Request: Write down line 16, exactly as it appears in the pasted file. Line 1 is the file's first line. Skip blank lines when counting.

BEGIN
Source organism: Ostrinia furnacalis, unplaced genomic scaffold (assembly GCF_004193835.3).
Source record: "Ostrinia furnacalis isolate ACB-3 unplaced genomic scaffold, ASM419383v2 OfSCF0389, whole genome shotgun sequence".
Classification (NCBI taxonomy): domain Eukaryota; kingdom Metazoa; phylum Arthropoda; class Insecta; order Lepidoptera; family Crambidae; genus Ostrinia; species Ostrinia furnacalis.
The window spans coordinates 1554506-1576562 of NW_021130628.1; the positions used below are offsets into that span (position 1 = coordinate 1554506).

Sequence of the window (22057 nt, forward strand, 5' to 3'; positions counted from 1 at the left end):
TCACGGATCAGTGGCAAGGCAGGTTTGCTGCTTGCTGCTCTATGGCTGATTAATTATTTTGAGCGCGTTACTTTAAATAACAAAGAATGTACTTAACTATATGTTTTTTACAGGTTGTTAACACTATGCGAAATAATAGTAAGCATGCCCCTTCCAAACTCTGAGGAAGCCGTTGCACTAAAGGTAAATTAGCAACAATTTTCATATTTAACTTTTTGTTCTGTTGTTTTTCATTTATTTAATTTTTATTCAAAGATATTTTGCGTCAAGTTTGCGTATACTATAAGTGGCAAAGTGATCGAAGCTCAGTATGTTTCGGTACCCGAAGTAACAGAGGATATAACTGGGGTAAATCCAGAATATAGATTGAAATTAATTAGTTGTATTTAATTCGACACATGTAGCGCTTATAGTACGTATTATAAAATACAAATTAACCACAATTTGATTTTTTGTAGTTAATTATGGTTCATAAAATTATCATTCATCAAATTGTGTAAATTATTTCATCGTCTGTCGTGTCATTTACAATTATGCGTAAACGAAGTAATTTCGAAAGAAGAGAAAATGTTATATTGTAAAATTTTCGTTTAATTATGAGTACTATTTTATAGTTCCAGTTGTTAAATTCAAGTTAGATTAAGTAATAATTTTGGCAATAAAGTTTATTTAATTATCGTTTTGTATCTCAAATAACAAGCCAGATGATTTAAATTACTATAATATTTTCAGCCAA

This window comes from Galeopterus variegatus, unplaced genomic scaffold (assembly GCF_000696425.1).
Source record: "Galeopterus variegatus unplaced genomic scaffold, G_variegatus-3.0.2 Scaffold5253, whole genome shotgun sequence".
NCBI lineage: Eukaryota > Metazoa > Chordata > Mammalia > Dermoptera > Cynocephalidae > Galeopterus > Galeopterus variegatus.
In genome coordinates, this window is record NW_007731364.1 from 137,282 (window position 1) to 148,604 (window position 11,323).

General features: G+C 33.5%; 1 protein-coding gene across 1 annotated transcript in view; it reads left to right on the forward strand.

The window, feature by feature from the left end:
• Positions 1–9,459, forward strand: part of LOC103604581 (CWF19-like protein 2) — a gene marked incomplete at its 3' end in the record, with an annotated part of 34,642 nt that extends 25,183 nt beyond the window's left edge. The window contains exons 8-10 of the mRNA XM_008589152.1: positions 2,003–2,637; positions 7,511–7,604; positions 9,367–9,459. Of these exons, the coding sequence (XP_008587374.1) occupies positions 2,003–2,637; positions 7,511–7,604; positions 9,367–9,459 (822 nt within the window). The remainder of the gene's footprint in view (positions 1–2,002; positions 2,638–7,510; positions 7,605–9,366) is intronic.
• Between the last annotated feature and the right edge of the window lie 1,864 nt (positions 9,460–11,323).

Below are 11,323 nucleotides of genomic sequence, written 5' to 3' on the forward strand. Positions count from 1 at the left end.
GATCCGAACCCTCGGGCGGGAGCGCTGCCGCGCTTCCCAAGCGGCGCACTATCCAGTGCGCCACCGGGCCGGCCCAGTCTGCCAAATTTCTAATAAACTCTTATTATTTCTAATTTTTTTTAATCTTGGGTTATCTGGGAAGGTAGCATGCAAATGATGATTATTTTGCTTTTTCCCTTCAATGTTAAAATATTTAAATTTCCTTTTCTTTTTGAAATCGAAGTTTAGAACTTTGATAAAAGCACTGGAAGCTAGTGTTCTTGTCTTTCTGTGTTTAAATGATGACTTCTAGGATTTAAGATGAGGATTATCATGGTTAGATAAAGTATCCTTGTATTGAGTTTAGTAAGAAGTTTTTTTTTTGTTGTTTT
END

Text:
GATCCGAACCCTCGGGCGGGAGCGCTGCCGCGCTTCCCAAGCGGCGCACTATCCAGTGCGCCACCGGGCCGGCCCAGTCTGCCAAATTTCTAATAAACTCTTATTATTTCTAATTTTTTTTAATCTTGGGTTATCTGGGAAGGTAGCATGCAAATGATGATTATTTTGCTTTTTCCCTTCAATGTTAAAATATTTAAATTTCCTTTTCTTTTTGAAATCGAAGTTTAGAACTTTGATAAAAGCACTGGAAGCTAGTGTTCTTGTCTTTCTGTGTTTAAATGATGACTTCTAGGATTTAAGATGAGGATTATCATGGTTAGATAAAGTATCCTTGTATTGAGTTTAGTAAGAAGTTTTTTTTTTGTTGTTTT